The EEOC Adds Another Reason For Your Business to Worry
As if HR managers didn’t have enough to worry about, the EEOC (U.S. Equal Employment Opportunity Commission that enforces the Federal Non-Discrimination Laws) recently held a hearing aimed at determining whether companies who sought only currently employed job applicants were potentially violating the non-discrimination laws. Although being out of work is not, in and of itself, a protected category (race, color, religion, national origin, sex, pregnancy, disability, genetic information and age being the categories monitored by the EEOC), the EEOC is empowered to consider whether an action taken by a business may have a "discriminatory impact" on their designated protected categories.
In a press release1 issued on February 16, 2011, the EEOC questioned whether a practice of seeking only currently employed job applicants could have a disproportionate impact on women, people of color and the disabled, who were each unemployed in greater numbers. The EEOC’s ultimate determination on this may have a chilling effect on how many employers structure their hiring process.
Our mantra as employment lawyers has been to tell our company clients that they need to make business decisions for business reasons—hire an employee based on his or her background or skills; let an employee go for violating work rules; promote the employee with the highest sales statistics. As HR managers, you probably are well familiar with that operating basis. At a time when businesses are struggling, other concerns may now need to come into play.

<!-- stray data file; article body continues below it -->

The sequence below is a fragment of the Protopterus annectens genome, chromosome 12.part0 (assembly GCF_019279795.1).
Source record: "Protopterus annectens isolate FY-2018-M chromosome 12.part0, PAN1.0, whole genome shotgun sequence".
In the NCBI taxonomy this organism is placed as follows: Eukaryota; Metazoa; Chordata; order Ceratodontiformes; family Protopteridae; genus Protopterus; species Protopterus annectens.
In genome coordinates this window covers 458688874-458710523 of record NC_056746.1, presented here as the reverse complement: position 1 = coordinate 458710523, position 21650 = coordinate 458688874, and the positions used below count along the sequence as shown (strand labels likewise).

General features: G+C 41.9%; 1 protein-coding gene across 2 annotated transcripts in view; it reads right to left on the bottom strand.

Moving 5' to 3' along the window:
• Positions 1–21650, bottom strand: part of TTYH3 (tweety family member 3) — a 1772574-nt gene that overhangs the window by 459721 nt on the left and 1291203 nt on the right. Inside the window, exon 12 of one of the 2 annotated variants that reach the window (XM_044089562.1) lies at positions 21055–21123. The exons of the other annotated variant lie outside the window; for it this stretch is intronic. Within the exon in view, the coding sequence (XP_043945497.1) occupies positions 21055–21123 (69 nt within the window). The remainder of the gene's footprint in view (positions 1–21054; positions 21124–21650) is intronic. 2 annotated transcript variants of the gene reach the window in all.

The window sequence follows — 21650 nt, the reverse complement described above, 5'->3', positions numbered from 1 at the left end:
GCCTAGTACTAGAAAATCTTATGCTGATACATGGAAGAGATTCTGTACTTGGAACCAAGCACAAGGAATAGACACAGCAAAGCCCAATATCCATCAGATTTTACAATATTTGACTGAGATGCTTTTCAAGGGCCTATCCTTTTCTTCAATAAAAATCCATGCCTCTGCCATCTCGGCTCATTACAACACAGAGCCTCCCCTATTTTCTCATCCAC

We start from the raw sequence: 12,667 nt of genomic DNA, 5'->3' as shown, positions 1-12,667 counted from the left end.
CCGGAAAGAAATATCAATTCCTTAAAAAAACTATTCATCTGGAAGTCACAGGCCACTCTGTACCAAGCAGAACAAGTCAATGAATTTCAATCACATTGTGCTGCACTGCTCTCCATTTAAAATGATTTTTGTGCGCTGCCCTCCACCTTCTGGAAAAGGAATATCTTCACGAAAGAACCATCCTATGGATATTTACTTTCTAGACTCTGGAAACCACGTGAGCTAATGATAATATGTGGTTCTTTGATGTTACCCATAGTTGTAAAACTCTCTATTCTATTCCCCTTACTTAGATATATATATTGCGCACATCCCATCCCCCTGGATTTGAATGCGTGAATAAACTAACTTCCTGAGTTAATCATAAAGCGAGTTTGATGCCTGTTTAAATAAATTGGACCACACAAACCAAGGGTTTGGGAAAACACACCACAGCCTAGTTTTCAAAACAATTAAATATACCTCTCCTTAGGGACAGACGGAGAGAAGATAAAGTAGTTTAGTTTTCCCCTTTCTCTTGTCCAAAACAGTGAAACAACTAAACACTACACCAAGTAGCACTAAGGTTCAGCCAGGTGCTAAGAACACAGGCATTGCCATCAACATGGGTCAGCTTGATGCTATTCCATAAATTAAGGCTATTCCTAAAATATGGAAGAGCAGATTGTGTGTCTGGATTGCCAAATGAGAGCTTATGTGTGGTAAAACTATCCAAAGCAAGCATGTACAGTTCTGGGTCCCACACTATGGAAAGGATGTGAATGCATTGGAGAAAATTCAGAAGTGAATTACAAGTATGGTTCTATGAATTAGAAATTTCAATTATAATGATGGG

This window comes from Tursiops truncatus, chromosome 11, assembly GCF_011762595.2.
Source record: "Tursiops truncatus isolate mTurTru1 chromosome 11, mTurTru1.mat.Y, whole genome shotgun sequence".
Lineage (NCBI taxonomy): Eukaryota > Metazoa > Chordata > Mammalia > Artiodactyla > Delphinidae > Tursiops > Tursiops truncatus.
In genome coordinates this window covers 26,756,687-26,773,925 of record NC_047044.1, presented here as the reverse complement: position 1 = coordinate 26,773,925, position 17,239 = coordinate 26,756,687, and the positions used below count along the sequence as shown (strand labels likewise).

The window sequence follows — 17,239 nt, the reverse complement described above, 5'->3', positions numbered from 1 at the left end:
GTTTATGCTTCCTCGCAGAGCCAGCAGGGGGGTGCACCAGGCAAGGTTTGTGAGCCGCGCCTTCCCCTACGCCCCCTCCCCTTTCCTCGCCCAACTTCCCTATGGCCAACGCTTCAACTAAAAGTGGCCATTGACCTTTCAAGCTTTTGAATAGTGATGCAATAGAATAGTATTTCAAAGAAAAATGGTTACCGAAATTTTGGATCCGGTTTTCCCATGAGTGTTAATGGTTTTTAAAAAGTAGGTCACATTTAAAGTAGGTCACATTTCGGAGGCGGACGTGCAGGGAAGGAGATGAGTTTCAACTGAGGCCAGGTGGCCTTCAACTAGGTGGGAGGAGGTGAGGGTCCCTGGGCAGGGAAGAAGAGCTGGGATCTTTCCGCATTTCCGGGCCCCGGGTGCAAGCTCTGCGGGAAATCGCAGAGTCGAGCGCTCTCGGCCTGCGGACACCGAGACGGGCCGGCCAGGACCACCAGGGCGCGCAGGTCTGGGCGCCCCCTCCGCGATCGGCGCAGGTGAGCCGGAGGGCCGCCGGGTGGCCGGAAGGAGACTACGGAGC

By looking at a choice companies would likely argue is not discriminatory, the EEOC reminds us that even decisions that are thought to be based on business reasons can have unintended discriminatory affects. Therefore, since the EEOC’s actions may heighten the possibility of employee claims, businesses need to ensure that actions are not only rooted in "business needs" but also do not have an unintended discriminatory impact. Otherwise, that action could potentially open the company up to discrimination claims.
In usual discrimination cases, a plaintiff has to prove that he or she was discriminated against because of a protected category, and that the company had a discriminatory animus, or intent to discriminate in that case. If a business action has a tendency to affect or screen out members of a particular category, however, there need not be any intent to discriminate—a showing that discrimination occurred is all that is needed. For example, if a company required a high school diploma for an entry-level position which has the effect of eliminating African American applicants when that diploma is not actually reasonably related to the ability to do the job, an African Americans denied a job would only have to show is that he or she had the skills to do the job and members of the applicant’s protected class were improperly screened out by the requirement. The company could then be found liable for discrimination under what is called the "discriminatory impact" theory.
Depending on the outcome of the EEOC’s review of employers’ prohibitions against hiring the unemployed, businesses may need to rethink this and other actions that they believe are being taken for business reasons. Hopefully, this EEOC action will not have a chilling effect on hiring. Adding headcount is a sign that the economy is improving, and getting people back to work is something that should be encouraged.
1. Read the full press release at the EEOC website.